Associations between self-reported concussion with later violence injury among Australian early adolescents
Authors: Lisa Buckley, Rebekah L. Chapman
Background: There is growing research finding associations between adolescents' concussion and negative outcomes, including violence, rarely however are the experiences of community-based early adolescents considered.
Methods: This study examined associations between reports of concussion (Time-1) and reports of violence 1-year later (Time-2). Australian adolescents from 13 high-schools completed two identical surveys administered 12-months apart (n = 734 retained, initial mean age = 13.45).
Results: At the first survey, 91 students (13%) reported they had a concussion, and of these students, 40% reported seeing a doctor/attending hospital during the prior 3 months. Both self-reported experience of violent injury (from getting in a fight) and violent behaviour (getting in a fight) were predicted by reports of concussion in Year 9. This prediction held, when adding sex, Year 9 reports of violence, alcohol use, truancy and engagement in passenger and driving risk-taking to logistic regression models. Year 9 concussion was not predictive of later injury in other contexts, including transportation, falls or sports.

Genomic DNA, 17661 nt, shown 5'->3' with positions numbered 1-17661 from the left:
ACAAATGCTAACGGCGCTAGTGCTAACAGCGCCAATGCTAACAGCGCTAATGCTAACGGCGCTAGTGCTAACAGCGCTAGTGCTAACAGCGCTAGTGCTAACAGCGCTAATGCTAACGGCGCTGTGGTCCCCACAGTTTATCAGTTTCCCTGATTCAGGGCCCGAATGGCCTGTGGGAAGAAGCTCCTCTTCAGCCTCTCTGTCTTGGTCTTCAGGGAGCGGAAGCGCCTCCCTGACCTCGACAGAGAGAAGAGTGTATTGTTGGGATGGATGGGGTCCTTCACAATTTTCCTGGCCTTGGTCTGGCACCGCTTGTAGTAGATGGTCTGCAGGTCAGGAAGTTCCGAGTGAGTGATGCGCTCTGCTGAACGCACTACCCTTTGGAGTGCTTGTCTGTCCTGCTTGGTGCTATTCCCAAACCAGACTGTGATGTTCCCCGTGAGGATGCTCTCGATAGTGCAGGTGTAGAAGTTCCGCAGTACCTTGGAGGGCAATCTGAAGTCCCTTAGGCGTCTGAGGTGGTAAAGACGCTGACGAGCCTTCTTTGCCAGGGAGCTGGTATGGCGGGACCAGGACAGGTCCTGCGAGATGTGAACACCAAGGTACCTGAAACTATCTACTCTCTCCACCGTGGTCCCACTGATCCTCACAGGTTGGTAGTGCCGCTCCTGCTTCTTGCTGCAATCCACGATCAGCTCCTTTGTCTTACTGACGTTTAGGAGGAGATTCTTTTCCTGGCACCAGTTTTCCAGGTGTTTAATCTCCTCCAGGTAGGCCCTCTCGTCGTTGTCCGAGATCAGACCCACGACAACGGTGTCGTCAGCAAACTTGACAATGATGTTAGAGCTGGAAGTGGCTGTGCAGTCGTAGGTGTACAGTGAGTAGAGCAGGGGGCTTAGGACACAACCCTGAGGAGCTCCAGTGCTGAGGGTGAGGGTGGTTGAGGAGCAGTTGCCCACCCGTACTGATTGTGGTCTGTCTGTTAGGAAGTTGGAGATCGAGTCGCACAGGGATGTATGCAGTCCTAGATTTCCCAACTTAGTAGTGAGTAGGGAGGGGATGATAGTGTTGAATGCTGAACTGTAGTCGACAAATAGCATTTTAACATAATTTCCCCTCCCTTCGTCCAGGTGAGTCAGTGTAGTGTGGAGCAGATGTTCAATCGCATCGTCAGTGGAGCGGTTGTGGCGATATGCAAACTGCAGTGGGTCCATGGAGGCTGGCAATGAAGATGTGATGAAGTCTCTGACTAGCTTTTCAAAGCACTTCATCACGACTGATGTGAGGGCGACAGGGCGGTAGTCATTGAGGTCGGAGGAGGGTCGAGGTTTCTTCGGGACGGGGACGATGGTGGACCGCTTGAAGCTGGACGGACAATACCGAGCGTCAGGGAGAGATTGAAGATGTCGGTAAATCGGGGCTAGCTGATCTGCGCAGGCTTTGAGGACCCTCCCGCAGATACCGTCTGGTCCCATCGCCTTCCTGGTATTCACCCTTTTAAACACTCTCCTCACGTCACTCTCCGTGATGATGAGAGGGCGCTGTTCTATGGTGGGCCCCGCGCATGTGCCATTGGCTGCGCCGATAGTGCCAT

Conclusion: The study highlights the need to understand concussion among community-based early adolescents including consider associations with violence.